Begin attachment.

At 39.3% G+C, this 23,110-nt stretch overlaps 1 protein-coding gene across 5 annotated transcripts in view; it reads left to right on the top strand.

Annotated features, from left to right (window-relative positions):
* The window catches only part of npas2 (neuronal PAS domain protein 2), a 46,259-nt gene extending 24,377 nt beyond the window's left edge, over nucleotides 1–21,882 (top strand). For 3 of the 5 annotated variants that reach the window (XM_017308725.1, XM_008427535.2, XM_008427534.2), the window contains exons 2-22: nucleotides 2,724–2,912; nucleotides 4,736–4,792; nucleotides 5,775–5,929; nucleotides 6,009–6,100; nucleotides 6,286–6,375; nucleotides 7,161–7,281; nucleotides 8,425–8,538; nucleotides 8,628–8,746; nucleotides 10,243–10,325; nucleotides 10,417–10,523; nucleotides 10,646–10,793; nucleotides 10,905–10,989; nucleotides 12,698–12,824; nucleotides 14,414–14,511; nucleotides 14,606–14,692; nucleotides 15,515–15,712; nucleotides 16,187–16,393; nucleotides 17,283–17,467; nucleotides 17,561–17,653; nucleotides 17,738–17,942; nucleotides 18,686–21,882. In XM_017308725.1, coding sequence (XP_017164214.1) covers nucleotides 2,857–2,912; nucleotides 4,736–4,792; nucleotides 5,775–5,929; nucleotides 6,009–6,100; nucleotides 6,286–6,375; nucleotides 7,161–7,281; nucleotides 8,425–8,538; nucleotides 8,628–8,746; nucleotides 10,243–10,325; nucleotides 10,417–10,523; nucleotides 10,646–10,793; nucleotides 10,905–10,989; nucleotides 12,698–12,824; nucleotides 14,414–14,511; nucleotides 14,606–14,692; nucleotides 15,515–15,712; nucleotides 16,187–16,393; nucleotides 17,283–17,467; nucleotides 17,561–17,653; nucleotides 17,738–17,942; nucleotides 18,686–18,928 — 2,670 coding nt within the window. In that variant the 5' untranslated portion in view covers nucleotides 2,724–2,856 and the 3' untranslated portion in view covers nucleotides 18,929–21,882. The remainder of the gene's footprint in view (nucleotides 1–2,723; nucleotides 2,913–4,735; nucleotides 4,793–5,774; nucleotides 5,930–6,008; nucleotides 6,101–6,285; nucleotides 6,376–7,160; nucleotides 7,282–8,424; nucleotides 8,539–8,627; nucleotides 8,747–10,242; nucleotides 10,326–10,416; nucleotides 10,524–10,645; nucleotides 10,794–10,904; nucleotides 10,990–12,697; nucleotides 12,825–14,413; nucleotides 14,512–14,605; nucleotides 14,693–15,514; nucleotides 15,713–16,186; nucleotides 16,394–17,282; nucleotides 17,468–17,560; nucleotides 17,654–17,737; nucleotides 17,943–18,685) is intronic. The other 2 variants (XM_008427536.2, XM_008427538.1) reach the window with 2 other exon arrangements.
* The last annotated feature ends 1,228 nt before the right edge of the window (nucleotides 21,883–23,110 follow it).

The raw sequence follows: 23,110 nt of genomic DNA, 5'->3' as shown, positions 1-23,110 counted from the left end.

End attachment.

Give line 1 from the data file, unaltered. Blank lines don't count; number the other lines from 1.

At 39.3% G+C, this 23,110-nt stretch overlaps 1 protein-coding gene across 5 annotated transcripts in view; it reads left to right on the top strand.